An ancient fireplace

Ancient fireplace Berwick

The photograph (see left) of an ancient fireplace with stone artefacts lying inside its structure has no known date, or indication of who actually took it.  However research suggests it may have been taken in the 1940s or 1950s.

 

The location of the fireplace on the photograph, somewhere to the north of Berwick Town Hall, raised questions about the building it was situated in.

 

Mystery also surrounded the carved stone artefacts lying within the fireplace itself.  What was the significance of these stones, and why were they randomly lying within the fireplace?

 

And what eventually happened to this ornate ancient fireplace, and the stone artefacts contained within?

 

Following research carried out by Kevin Graham, (volunteer, Northumberland Archives Berwick), with the assistance of Dr. William Purkis (Birmingham University), Abigail Cornick (curator at the Museum of the Order of St John, London), and Dr. Vardit Shotten (Israel Antiquities Authority), it has been possible to piece together a history of the fireplace, and that of the stone artefacts contained within its centre.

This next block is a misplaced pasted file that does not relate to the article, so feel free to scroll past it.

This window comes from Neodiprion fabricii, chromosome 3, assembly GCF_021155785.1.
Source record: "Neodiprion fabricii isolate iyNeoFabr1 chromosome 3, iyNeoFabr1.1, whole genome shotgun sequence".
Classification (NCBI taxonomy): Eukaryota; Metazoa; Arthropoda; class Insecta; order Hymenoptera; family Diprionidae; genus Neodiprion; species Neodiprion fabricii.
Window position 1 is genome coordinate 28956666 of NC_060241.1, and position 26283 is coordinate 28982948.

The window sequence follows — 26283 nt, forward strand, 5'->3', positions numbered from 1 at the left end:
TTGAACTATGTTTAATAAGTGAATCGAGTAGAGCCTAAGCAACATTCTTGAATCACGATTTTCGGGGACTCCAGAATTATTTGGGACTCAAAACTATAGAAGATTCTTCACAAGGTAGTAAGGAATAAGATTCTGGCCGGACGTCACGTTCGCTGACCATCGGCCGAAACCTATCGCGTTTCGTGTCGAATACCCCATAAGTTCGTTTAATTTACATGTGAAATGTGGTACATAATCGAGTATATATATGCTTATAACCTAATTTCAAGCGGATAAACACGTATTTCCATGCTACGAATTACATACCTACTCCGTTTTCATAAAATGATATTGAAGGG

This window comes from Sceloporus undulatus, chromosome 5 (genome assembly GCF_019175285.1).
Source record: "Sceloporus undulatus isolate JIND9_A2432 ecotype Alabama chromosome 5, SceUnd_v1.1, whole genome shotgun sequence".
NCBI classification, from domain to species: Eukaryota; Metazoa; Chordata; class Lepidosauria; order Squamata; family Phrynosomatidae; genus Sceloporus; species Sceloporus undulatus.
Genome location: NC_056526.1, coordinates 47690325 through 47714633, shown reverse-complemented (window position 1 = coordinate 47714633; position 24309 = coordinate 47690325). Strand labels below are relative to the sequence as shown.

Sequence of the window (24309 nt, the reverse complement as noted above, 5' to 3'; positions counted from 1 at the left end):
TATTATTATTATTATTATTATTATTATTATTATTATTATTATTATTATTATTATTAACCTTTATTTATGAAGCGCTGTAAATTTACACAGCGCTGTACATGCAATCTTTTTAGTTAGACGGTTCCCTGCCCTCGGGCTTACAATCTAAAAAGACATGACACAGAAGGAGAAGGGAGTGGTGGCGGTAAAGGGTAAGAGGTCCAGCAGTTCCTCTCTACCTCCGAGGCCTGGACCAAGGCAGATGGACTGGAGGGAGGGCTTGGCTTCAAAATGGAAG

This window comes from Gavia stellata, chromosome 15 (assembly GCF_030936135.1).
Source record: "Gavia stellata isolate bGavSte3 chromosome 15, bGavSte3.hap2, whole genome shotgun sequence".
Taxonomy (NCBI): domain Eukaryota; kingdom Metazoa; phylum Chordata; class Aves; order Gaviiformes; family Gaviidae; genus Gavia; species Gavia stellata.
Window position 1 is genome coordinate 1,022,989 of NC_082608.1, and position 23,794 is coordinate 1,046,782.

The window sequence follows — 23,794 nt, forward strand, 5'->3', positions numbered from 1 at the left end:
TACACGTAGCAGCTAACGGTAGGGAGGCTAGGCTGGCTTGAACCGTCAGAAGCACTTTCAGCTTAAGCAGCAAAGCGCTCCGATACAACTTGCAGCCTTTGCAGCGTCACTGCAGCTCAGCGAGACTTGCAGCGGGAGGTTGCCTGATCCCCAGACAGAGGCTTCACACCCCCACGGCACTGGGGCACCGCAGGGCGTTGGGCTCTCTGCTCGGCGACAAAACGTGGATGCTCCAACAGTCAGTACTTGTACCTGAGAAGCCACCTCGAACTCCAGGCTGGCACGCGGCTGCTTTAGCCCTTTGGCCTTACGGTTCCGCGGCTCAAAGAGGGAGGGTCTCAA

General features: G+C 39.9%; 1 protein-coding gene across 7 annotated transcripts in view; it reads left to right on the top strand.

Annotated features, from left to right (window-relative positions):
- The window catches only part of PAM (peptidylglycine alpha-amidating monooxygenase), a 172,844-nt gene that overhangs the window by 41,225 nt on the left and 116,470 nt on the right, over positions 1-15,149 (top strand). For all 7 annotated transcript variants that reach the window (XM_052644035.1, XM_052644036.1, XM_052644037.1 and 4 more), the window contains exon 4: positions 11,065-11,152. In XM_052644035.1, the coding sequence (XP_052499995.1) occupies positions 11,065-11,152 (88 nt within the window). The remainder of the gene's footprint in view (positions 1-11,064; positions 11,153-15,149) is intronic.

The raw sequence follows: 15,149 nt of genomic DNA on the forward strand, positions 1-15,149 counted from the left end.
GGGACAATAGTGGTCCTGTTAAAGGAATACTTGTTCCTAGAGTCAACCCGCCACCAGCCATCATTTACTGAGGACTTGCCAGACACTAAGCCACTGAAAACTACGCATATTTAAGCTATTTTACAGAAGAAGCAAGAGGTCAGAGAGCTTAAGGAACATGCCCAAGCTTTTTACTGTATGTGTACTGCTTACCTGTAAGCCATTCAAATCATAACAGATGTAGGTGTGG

Initially a number of site visits took place to the area to try and find the exact location of the fireplace, along with some research in local newspapers. It was finally discovered that the fireplace was situated in Crawford’s Alley, between Marygate and Chapel Street. 

 

The fascinating history of the fireplace tells us something of the building it came from, and of its possible connections with Oliver Cromwell.  We also learned of the presence of the Knights Hospitallers and Knights Templars in Berwick.

 

Click here to read the full report on the ‘ancient fireplace’.

 

 

The connection between the Knights Templars and Berwick-upon-Tweed is documented in an article by Clarence Perkins, “The wealth of the Knights Templars in England and the disposition of it after their dissolution” (in American Historical Review, vol.15 no.2, Jan. 1910, pp.252-263).   Click here to view the full article on JSTOR; see especially pp.253-254.

 

 

Banner:  Photo of Oliver Cromwell’s statue outside the Houses of Parliament in London, courtesy of UKpix.com.